The haze of the divorce process may have caused you to agree to terms you now believe are not fair. Is there any way to go back and change things?
A divorce decree modification is possible when you can show your changed circumstances make it difficult to follow the decree. However, not everything in that decree is eligible for change. Discover some of the areas of your divorce decree that you may modify with the court’s assistance.
Whether you pay or receive child or spousal support, the court may agree to alter the amount. If you suffer a job loss or demotion that causes a financial hardship, a court may approve your modification petition. However, if you leave a job to take a downgrade, a judge may believe you did so on purpose to benefit. Do not quit a job or take a downgrade unless you have no plausible choice.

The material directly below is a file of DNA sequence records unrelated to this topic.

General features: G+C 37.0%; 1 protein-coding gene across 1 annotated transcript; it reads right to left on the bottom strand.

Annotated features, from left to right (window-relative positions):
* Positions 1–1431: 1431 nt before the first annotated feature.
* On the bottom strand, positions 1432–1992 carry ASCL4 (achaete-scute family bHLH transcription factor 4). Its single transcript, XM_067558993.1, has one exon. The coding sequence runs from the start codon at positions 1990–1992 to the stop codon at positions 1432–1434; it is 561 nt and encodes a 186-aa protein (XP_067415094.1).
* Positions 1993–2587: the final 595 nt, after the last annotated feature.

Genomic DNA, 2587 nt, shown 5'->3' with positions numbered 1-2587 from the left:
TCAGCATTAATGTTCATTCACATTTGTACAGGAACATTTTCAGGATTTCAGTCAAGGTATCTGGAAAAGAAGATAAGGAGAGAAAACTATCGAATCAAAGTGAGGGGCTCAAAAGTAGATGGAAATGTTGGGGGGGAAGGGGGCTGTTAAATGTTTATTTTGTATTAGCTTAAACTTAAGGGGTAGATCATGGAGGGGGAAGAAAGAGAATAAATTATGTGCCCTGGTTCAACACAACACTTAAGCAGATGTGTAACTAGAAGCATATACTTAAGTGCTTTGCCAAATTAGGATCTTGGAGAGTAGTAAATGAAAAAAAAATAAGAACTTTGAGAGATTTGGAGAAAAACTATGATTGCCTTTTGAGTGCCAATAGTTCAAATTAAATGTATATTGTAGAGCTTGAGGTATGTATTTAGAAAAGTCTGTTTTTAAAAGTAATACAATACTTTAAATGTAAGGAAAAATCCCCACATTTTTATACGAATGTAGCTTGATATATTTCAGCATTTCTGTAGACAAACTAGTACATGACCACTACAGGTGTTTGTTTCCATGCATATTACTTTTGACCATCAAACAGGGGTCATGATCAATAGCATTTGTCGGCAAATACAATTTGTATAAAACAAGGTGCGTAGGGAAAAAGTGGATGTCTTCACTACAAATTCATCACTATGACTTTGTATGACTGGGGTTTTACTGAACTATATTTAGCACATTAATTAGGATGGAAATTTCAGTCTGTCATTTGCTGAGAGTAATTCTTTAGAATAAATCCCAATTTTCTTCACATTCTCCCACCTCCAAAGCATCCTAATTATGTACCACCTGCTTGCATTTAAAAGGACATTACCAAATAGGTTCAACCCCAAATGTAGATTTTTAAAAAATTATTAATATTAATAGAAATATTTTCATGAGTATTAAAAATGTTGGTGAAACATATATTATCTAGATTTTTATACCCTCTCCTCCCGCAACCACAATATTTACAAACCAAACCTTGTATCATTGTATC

Child custody, or the division of who has legal rights to children, may prove difficult to change after the initial divorce decree. Judges usually like to see both parties co-parent and maintain joint legal custody. However, if the other parent endangers the children or you have evidence that there is psychological harm occurring, such as parental alienation, then a modification of custody may prove necessary.
The schedule you set out for physical custody of children and parenting time may no longer work. If your ex is amenable, you may self-regulate the schedule as you continue past the divorce. However, it may become necessary to memorialize the new parenting time agreement or seek a judge’s help in reaching one.
Choosing a decree modification may assist with getting you on firmer footing after your divorce.